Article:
Director: Francis Lee

Starring: Kate Winslet, Saoirse Ronan, Gemma Jones, James McArdle, Fiona Shaw, Claire Rushbrook, Alec Secareanu, Sarah White

Words – Denise Hobart

Ammonite imagines a passionate love affair between the self-taught pioneering palaeontologist Mary Anning and her friend Charlotte Murchison. Anning’s early nineteenth century achievements were largely obscured, or credited to men, due largely to her sex and poor background. The film is a fictionalised, measured and absorbing exploration of female working class repression and its effect on recognition, confidence and freedom of expression.

We find Kate Winslet’s isolated Mary in a blustery Lyme Regis some years after her most celebrated find has been sold for living expenses and is now displayed in the British Museum. Mary has more in common in appearance with the cleaner at the museum who is barked orders to by an unseen man to make way for her find, than that which a scientist of her accomplishments could expect. Mary’s hand-written label on her fossil find is unceremoniously discarded, to be replaced by that of the wealthy man presenting it, but the filth of the work undertaken to discover and house these prizes credited to men are etched in the women’s fingernails and their worn, dirty clothing.

Mary is living with her gruff, emotionally distant but ever watchful mother and it is a workhorse existence: cold winter nights, early rising to catch the tide and risk injury in landslides in the hunt for fossils through grime, wind and rain, then a return home to domestic and fossil shopkeeping chores. Rare free moments are dedicated to technical drawing, working by candlelight long into the night.
Into this routine barges the wealthy, entitled geologist Roderick Murchison, keen to learn from Mary and bringing in tow his silent and fragile younger wife, Saoirse Ronan’s Charlotte. Murchison’s wishes are indulged not out of a desire to share her knowledge – Mary has long since been disillusioned at her exclusion and treatment at the hands of what she terms as the men’s club in London – but due to the much-needed crumb of his wealth that Roderick offers her. Murchison further takes advantage of his financial position when, unwilling to deal personally with his wife’s grief at an unspoken but hinted at loss dismissed by him as melancholia, he leaves her in Lyme Regis to continue overseas alone. Anticipating picking up his fully restored wife once a bit of sea air via daily walks observing Mary has knocked the cheerfulness stuffing back into her, Murchison instead leaves Charlotte to fall seriously ill, requiring the constant care and attention of Mary.

Director Francis Lee creates an amazing sense of place and personal belonging throughout the film. Lyme Regis and the Dorset coastline make for a stunning location but it would be easy to be overwhelmed by its film history, the ghosts of The French Lieutenant’s Woman and Persuasion jostling for space on the Cobb. Instead, there is a sense with Stephane Fontaine’s cinematography that you are viewing the place with fresh eyes and that Winslet’s Mary is part of the fabric of her surroundings, ingrained as it is in her hands, her clothes and daily life. Images and sounds of spring see in Charlotte’s recovery and an awakening of sorts begins as the women gradually find solace, an uneasy understanding and passion with each other. The sound design creates a believably authentic sense of atmosphere, a lack of intrusive music giving way instead to a constant scratching at fossils, waves on the shoreline, the crunch of boots on the pebble beach and comfortable silences.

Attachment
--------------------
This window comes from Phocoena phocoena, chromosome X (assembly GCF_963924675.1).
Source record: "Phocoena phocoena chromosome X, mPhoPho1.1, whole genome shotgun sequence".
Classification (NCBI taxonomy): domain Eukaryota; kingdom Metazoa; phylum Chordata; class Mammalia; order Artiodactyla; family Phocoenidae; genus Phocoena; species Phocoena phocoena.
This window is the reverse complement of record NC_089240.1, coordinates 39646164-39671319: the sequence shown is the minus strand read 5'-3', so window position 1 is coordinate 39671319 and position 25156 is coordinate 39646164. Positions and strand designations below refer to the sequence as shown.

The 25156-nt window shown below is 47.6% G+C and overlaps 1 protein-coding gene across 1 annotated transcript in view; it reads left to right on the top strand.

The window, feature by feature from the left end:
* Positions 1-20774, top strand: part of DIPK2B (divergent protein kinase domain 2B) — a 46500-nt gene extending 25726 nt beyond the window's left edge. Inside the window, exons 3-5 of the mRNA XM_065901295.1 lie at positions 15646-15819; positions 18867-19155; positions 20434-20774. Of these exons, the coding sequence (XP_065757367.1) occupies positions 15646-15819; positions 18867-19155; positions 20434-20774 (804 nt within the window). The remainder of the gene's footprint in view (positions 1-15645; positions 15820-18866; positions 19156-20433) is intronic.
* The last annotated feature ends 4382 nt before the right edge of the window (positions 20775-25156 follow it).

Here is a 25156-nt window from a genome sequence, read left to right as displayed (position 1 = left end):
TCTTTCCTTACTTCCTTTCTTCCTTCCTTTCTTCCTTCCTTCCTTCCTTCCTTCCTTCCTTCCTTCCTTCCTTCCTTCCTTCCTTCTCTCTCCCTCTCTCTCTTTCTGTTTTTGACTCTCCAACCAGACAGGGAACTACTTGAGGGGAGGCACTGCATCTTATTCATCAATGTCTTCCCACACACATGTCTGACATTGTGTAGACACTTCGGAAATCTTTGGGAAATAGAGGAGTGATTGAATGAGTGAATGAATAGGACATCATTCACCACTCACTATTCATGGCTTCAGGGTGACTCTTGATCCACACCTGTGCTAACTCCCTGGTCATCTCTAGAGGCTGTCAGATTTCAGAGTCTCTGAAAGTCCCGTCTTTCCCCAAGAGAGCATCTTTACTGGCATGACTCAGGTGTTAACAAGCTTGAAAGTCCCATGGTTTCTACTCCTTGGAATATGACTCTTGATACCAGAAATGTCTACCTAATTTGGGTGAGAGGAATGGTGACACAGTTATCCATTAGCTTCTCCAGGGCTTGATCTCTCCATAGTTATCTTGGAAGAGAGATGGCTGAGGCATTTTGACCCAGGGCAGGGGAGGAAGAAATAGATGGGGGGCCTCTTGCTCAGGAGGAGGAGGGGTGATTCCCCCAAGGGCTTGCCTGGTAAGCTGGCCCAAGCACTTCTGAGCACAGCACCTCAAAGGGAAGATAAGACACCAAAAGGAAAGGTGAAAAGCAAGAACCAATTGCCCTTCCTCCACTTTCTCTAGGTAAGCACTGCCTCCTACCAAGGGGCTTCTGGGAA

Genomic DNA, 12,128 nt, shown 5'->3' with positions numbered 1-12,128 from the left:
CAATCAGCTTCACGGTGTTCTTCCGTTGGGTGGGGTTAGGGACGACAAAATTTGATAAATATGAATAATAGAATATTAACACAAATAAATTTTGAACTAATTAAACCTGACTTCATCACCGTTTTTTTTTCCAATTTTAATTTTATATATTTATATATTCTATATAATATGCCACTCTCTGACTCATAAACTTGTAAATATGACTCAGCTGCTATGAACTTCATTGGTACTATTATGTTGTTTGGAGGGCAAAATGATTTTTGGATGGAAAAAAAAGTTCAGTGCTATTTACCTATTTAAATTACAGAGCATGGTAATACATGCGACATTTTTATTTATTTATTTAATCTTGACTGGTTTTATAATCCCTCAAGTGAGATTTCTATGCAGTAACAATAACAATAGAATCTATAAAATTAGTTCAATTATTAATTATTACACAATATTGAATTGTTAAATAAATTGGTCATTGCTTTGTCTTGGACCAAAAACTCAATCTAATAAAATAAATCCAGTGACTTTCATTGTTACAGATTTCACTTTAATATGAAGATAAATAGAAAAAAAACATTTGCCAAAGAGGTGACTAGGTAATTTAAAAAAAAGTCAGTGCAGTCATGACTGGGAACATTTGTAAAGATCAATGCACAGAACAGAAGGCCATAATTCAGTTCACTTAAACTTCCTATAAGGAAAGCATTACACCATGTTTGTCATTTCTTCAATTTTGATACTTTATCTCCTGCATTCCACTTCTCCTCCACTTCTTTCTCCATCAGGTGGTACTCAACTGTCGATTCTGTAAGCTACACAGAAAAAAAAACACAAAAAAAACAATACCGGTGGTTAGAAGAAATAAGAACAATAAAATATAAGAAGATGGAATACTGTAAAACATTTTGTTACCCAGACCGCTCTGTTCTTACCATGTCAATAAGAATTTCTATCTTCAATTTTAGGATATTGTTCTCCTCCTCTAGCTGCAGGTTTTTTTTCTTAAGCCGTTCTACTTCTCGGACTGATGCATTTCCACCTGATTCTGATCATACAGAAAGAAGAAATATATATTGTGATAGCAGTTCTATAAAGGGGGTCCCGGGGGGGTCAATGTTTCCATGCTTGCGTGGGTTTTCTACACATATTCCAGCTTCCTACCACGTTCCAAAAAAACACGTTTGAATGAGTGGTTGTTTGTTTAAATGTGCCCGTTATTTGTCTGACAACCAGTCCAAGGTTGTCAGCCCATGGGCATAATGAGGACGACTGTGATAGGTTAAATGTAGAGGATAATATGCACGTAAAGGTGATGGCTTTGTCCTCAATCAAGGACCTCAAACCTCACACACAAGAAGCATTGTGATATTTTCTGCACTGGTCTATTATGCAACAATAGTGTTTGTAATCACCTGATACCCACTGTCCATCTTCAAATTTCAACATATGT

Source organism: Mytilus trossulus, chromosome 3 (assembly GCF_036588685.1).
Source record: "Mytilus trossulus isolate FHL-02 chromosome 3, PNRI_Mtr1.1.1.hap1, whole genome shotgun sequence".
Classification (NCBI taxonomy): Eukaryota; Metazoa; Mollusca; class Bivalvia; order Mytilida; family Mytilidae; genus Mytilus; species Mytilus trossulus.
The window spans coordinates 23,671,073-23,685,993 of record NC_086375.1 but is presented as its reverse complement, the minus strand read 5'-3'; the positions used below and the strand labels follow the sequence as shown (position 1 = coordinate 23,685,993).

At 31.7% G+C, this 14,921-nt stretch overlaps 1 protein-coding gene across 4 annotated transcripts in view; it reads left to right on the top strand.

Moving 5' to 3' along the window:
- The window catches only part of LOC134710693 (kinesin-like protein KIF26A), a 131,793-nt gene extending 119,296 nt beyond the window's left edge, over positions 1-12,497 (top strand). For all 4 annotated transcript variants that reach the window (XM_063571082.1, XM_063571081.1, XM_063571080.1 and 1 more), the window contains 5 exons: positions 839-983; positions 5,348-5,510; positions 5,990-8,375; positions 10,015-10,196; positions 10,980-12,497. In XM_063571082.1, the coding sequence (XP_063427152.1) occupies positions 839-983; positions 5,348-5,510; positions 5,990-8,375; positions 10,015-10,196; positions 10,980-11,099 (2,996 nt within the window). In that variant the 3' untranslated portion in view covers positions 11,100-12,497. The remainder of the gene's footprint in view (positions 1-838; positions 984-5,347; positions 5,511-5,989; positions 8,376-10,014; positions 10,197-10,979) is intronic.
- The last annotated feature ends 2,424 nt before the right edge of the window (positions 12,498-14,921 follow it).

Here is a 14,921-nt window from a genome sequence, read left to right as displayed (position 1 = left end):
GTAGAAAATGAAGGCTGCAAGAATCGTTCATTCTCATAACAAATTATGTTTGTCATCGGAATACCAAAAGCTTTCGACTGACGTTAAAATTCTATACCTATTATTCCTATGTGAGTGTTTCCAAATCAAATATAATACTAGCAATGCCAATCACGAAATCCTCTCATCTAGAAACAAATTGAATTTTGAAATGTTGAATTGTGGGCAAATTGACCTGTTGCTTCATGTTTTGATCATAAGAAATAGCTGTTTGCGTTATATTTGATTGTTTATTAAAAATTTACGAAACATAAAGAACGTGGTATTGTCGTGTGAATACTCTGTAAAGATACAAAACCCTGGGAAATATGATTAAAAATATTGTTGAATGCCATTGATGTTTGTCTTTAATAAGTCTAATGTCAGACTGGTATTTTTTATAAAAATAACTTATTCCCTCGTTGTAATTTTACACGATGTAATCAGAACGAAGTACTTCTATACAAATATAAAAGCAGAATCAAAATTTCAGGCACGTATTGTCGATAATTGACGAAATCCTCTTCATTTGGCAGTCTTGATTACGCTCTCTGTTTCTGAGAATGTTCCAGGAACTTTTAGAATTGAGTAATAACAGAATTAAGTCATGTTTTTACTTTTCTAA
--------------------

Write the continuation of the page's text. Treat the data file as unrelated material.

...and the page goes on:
The central performances from Kate Winslet and Saoirse Ronan are the heart of the film and they work assuredly together to steadily create a truthful connection of their characters. Gemma Jones as Molly, a very different type of mother to Winslet than her Mrs Dashwood in 1995’s Sense and Sensibility, is wonderful at the centre of some of the most moving scenes as we come to understand more about this seemingly cold matriarch.

The film’s narrative slightly loses its balance towards the end and it somewhat misrepresents the real Charlotte Murchison in terms of age and accomplishment (she had a good decade on Anning and is credited with being instrumental in encouraging her husband’s interest in geology rather than he in hers).
Ammonite is a thoroughly absorbing watch, especially for its central and supporting performances and the evocative sense of place and time. Ultimately, it is not Mary’s sexuality or even her sex that is the chief hinderance to her happiness and progress but her social class. It is the gulf between the two women caused by this difference that becomes the biggest challenge to their understanding of each other.